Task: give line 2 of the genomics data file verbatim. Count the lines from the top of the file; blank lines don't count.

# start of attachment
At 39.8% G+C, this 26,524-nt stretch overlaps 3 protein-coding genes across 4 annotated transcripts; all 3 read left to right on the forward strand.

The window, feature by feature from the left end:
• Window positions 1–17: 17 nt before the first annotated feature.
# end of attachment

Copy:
The window, feature by feature from the left end: